Those are the exact words that a customer asked me one day. And I assure you—he was serious.
I relate this anecdote as a way of introducing the topic of the day: low-priced wines. Now I'm not talking about Franzia Chillable Red. I'm thinking about wines priced for everyday drinking, which is ten bucks or less a bottle for a poor soul like myself.
As a wine salesman, I frequently had to deal with issues regarding the price of wine. Often one of the first questions I had to ask was, "do you have a price range in mind?" To which many people answered, "not really." So I would ask them if something in the $300 range was okay... and then they would hyperventilate and give me a price range.
The moral of this story is that my customers were frequently looking for something “cheap,” meaning they wanted something $10 or under. In my humble opinion, there is a ton of good, inexpensive wine out there. And finding really great, bargain wines is more of a challenge than finding good wine for 20 bucks a bottle. A good friend taught me that a long time ago. Thanks, Steve.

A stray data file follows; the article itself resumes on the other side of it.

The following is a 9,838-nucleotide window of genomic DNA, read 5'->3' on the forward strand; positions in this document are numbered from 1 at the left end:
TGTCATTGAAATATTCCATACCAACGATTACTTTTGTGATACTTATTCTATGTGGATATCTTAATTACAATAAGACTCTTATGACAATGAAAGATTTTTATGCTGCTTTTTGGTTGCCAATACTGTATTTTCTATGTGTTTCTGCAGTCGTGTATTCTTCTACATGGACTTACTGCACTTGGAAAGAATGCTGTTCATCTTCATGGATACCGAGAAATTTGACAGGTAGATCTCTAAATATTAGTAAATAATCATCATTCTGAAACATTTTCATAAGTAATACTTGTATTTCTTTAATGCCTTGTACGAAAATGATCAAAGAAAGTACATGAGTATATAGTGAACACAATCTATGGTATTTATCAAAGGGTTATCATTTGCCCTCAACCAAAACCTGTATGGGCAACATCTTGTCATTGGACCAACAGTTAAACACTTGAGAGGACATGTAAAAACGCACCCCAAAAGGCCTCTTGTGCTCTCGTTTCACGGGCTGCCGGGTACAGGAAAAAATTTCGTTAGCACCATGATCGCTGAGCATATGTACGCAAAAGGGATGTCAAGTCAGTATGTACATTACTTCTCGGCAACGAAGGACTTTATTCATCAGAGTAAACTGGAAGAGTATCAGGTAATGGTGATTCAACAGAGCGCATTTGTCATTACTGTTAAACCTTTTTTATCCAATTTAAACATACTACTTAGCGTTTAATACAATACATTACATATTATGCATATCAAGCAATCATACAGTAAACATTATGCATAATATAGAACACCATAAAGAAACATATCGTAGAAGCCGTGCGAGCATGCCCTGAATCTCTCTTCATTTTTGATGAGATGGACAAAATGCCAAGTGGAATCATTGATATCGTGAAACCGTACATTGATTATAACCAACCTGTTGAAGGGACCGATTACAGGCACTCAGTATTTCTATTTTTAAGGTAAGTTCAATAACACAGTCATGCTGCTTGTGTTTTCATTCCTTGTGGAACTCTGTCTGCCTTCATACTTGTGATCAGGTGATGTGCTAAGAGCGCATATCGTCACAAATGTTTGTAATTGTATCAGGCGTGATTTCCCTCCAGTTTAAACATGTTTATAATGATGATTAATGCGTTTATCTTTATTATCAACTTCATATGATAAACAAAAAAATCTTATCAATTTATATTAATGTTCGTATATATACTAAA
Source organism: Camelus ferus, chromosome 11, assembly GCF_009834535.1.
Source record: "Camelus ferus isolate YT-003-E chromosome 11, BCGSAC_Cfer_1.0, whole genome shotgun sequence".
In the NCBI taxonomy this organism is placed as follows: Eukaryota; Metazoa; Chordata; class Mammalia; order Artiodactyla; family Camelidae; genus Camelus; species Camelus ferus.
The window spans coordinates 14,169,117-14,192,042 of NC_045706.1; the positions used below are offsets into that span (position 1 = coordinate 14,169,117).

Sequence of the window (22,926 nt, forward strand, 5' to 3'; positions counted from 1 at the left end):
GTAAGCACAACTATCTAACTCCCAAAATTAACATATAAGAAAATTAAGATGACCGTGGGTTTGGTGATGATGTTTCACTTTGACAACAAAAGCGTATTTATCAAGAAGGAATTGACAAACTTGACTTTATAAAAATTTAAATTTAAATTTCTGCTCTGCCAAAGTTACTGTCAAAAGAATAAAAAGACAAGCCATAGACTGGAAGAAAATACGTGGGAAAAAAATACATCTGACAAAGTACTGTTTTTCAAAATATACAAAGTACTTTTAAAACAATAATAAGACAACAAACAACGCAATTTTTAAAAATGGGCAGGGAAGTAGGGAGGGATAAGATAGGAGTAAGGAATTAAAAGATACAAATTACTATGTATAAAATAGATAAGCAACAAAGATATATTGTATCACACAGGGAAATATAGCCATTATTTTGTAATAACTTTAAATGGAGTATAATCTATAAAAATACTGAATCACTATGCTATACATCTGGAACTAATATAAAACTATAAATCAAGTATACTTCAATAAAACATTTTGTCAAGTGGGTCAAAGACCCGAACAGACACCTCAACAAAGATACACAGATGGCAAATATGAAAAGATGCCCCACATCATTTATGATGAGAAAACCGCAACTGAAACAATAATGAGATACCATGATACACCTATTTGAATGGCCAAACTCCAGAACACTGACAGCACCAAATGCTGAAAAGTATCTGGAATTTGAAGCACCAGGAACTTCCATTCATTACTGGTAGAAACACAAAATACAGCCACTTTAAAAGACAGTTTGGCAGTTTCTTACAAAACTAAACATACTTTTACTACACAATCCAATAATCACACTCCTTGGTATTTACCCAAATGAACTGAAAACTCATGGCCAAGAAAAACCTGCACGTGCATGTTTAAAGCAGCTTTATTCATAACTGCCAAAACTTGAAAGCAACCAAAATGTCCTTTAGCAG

Here is an example of what I’m talking about:
Hacienda El Espino '1707' CMS 2002 – I hesitate to mention this wine, just because if you live in Columbia I don’t want you go buy it. Leave some for me! It’s amazing—rich, dark, concentrated, smooth, complex…. You get the picture. As the “CMS” indicates, it’s a blend of cabernet sauvignon, merlot and syrah from Almansa, Spain, which is a region I had never heard of before.
You can bet I know it now. 1707 is $8.99 a bottle at Green’s. I’d put it up against wines I’ve had for two or three times that price. Not to mention, I always buy enough wine to get a 10% case (full or mixed) discount, so we’re talking almost 8 bucks a bottle. When you compare that to some of the mediocre wines in the supermarket that cost $9.99, you see what I'm saying.
Good wine doesn’t have to be expensive. But you’ll always pay for drinking rot-gut wine.